Why You Need It.
How it Works for You.
The big picture: Sunscreen is an important part of a complete sun protection strategy. But sunscreen alone isn’t enough to keep you safe in the sun. When used as directed, sunscreen is proven to.
Decrease your risk of skin cancers and skin precancers. Regular daily use of SPF 15 sunscreen can reduce your risk of developing squamous cell carcinoma (SCC) by about 40 percent, and lower your melanoma risk by 50 percent.
Help prevent premature skin aging caused by the sun, including wrinkles, sagging and age spots.
The short answer is everyone! Men, women and children over 6 months of age should use sunscreen every day. This includes people who tan easily and those who don’t — remember, your skin is damaged by sun exposure over your lifetime, whether or not you burn.
Babies under the age of 6 months are the only exceptions; their skin is highly sensitive. Stay out of the sun; shade structures and sun-protective clothing are the best ways to safeguard infants. With so many choices, how do you pick a sunscreen that’s right for you? The Skin Cancer Foundation believes that the best sunscreen is the one you are most likely to use, so long as it provides safe and effective protection, and is broad spectrum with an SPF 15 or higher. Learn about your options to make an informed choice that best suits your needs. The happier you are with your sunscreen, the more consistently you’ll use it.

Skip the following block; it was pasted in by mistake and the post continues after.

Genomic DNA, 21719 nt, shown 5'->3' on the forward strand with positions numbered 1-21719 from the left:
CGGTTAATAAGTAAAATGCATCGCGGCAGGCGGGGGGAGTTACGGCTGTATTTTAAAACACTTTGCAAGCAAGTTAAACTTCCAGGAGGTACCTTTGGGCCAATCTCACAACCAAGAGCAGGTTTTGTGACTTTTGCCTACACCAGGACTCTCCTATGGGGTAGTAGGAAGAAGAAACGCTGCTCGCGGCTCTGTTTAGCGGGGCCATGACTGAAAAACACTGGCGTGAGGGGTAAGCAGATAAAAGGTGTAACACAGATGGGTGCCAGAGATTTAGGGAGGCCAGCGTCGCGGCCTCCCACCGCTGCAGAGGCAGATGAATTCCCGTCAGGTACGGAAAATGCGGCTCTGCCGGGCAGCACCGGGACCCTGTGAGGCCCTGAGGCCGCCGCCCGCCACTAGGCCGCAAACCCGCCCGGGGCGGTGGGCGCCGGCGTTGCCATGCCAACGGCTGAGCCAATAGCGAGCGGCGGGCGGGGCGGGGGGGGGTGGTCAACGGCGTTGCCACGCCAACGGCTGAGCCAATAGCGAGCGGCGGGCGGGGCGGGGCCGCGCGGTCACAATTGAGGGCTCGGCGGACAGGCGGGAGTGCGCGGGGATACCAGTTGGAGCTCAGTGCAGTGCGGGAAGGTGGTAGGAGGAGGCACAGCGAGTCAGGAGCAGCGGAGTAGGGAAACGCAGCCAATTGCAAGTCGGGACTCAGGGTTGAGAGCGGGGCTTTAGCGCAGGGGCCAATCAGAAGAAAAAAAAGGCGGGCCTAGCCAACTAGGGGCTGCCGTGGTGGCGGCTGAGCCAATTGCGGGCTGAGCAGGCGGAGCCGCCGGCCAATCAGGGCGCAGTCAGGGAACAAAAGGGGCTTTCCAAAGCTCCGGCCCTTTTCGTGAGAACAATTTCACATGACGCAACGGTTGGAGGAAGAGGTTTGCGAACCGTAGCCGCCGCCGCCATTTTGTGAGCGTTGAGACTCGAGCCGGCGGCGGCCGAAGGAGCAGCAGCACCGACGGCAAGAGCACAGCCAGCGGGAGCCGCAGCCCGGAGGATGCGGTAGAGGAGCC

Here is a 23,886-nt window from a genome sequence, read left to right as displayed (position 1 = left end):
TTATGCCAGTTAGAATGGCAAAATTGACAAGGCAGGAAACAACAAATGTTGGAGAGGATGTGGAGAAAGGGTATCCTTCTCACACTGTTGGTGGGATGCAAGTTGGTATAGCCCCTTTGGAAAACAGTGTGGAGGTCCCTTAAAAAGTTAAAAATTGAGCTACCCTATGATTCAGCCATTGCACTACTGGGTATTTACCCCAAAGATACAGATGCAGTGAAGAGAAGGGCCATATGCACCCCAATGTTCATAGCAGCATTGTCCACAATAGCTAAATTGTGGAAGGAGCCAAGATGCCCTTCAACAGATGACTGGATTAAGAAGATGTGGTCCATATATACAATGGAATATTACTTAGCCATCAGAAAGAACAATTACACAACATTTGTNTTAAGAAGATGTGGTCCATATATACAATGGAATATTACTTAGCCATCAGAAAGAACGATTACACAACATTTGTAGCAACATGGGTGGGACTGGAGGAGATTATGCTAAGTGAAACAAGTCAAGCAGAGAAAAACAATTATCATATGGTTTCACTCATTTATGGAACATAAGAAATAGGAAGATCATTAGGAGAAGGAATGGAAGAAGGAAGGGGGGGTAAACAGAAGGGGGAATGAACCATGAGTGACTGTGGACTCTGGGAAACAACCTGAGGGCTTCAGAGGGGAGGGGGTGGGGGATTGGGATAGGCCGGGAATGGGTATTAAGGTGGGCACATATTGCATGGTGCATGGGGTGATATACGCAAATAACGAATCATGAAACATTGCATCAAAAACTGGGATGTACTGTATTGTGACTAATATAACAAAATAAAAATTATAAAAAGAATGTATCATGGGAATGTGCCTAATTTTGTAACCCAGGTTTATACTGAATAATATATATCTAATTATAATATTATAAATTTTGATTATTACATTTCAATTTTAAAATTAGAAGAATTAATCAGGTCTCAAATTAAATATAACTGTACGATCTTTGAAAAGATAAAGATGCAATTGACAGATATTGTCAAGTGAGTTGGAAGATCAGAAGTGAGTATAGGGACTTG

Sunscreen includes active ingredients that help prevent the sun’s UV radiation from reaching your skin. Here’s how the two types of sunscreen work for you:
Physical sunscreen ingredients (including the minerals titanium dioxide and zinc oxide) block and scatter the rays before they penetrate your skin.
Chemical sunscreen ingredients (like avobenzone and octisalate) absorb UV rays before they can damage your skin.
What does SPF mean?
SPF stands for Sun Protection Factor. The number tells you how long the sun’s UVB rays would take to redden your skin if you apply the sunscreen exactly as directed compared with the amount of time without sunscreen. So, if you use an SPF 30 product properly, it would take you 30 times longer to burn than if you used no sunscreen.
SPF 15: Ideal for every day, occasional exposure, like walking your dog, or driving to work. SPF 30 or higher: Necessary for extended outdoor activities, including distance running, hiking, swimming and outdoor sports. SPF 30 is a must if you work outdoors.